Co-Gen EIR With Limited Range Of Alternatives Upheld

By William W. Abbott

Roseburg Forest Products Co. operates a wood veneer processing facility in Weed, California. In 2008, the County of Siskiyou approved a permit for the purpose of installing a biomass-fueled cogeneration power plant. The project included a steam-driven cogeneration system, turbine, cooling tower and substation (communications tower and building.) Source fuel included waste wood from the veneer plant operation, along with fuel from forest management activities. The County processed an EIR. In September 2008, the Siskiyou County Planning Commission certified an EIR and approved the use permit. Mount Shasta Bioregional Ecology Center (“MSBEC”) and others appealed the Commission’s decision. The Board upheld the permit in November of 2008. MSBEC and another organization then filed a CEQA challenge. In March, 2010, the trial court denied the writ petition.

In a lengthy, 70 page decision, the Court of Appeal, Third Appellate District, upheld the sufficiency of the EIR against numerous challenges. Mount Shasta Bioregional Ecology Center v. County of Siskiyou (2012) 210 Cal.App.4th 184. The first issue tackled by the appellate court was the matter of alternatives. Three alternatives were considered but rejected early on. These included reduced capacity (on site), rejected as it would not meet basic objectives; an alternative location onsite was rejected on the basis that impacts in many environmental areas would increase; and offsite at Roseburg’s Oregon facility which potentially would increase hauling related impacts and might not meet one of project objectives, which was to assist in meeting California’s renewable portfolio standards. The only alternative studied in the EIR in any depth was the no-project alternative. As to the sufficiency of the alternatives analysis, the appellate court agreed with MSBEC that alternatives considered and rejected early on do not count towards the required reasonable range of alternatives. That said, there was no evidence that there were other feasible alternatives which could have been considered, and based upon these particular facts, the appellants had failed to demonstrate the County abused its discretion in approving the alternatives analysis.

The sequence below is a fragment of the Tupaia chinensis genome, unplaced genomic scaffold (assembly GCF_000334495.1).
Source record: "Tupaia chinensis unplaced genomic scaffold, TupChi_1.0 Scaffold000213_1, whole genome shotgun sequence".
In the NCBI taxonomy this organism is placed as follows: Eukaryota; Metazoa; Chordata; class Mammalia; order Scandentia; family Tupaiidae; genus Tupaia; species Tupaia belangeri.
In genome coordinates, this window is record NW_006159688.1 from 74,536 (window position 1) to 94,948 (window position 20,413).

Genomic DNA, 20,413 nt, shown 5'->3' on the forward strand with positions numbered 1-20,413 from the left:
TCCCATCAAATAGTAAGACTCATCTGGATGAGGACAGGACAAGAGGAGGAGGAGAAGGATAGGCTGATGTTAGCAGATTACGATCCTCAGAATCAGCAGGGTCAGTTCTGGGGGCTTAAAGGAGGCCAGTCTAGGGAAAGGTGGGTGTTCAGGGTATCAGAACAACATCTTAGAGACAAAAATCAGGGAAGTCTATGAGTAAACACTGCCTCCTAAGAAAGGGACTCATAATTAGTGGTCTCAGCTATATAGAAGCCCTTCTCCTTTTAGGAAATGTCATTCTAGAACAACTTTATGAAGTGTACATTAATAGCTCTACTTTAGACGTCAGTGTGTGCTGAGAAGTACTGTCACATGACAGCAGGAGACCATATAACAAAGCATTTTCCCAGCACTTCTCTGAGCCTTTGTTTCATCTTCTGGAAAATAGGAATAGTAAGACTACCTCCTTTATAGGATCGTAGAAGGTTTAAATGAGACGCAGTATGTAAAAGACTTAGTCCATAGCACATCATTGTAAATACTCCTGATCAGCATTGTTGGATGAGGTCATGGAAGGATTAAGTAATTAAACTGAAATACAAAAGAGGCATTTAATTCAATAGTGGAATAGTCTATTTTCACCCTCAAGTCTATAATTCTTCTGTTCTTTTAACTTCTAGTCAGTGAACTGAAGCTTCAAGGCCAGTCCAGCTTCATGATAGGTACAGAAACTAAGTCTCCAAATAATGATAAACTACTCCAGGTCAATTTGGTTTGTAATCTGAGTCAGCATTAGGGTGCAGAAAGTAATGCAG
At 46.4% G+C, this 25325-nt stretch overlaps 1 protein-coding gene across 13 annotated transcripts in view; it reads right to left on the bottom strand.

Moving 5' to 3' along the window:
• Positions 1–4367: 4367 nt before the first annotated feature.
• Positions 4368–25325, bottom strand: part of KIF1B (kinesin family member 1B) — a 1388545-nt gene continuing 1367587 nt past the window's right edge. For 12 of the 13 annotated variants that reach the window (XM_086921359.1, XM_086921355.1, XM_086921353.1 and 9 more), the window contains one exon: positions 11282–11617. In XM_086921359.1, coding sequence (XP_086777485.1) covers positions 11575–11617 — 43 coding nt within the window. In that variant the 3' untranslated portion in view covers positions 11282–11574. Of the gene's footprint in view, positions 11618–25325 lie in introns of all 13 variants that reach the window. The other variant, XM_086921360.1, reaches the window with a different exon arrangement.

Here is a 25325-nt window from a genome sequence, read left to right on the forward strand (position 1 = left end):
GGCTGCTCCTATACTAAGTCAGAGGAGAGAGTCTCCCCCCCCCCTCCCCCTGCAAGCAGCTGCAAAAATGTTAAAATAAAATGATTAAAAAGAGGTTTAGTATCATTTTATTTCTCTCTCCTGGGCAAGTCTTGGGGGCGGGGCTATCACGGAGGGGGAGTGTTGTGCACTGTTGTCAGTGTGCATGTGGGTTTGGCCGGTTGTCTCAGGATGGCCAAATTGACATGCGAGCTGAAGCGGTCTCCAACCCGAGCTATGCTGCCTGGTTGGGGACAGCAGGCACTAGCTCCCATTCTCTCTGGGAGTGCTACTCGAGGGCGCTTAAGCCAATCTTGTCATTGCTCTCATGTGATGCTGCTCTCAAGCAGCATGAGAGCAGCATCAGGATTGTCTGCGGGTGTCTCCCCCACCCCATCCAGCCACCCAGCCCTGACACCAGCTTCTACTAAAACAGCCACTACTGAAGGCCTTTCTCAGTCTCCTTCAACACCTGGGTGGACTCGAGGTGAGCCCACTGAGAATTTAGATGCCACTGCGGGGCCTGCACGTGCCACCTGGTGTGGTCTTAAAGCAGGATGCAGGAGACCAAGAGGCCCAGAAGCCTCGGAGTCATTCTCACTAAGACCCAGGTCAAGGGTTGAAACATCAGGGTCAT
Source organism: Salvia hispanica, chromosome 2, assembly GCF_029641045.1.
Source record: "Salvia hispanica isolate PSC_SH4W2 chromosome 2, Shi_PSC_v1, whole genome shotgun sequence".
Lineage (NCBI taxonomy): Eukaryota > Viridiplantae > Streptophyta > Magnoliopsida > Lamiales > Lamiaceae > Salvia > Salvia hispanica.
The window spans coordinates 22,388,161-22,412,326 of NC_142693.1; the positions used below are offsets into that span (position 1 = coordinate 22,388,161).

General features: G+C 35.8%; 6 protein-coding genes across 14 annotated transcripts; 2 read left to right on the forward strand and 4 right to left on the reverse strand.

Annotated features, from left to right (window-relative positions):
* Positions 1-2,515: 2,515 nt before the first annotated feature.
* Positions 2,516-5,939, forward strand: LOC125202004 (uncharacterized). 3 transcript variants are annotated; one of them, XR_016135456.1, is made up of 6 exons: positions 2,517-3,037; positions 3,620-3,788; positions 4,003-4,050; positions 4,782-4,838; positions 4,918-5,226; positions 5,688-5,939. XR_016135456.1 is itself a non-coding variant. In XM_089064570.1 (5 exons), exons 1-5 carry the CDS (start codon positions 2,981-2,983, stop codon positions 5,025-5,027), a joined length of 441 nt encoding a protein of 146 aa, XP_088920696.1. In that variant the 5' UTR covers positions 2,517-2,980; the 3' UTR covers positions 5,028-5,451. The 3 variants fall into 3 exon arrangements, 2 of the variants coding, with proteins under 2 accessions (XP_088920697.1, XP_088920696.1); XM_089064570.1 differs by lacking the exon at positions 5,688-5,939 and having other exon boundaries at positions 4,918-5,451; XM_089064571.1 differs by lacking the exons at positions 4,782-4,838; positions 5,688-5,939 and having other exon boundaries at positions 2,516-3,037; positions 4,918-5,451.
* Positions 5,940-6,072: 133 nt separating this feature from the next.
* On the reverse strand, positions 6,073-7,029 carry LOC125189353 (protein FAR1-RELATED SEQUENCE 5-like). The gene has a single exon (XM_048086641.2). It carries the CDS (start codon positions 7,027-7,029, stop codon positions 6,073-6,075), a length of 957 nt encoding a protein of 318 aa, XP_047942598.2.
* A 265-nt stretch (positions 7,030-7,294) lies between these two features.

Turning next to the air quality impacts, the court then wrested with the baseline, and whether the lead agency relied upon maximum permitted rates or actual operating conditions as the baseline. In a highly technical discussion of the intricacies of boiler operations, the court ultimately concluded that the lead agency had not committed the sin of using permitted maximums as the baseline, thereby avoiding the error in Communities for a Better Environment v. South Coast Air Quality Mgmt. District (2010) 48 Cal.4th 310. Appellant’s argument was based in part on a letter submitted after the Planning Commission approval, but the letter was not submitted in compliance with a locally adopted rule requiring written documents be submitted five days in advance of the hearing date. The appellate court concluded that the letter was not timely submitted in conformance with local administrative rules and therefore, was not information before the court of appeal in review of the Board’s decision. On the merits of the argument, the appellate court concluded that although there was a mathematical discrepancy in the calculation of emissions of seven percent, such an error would not have “precluded informed decision-making or informed public participation.” On a related air quality issue, the appellants also complained that there was an inadequate description of the process to control NOx emissions. While only a general description was included in the EIR, that is all that the CEQA Guidelines section 15124 requires.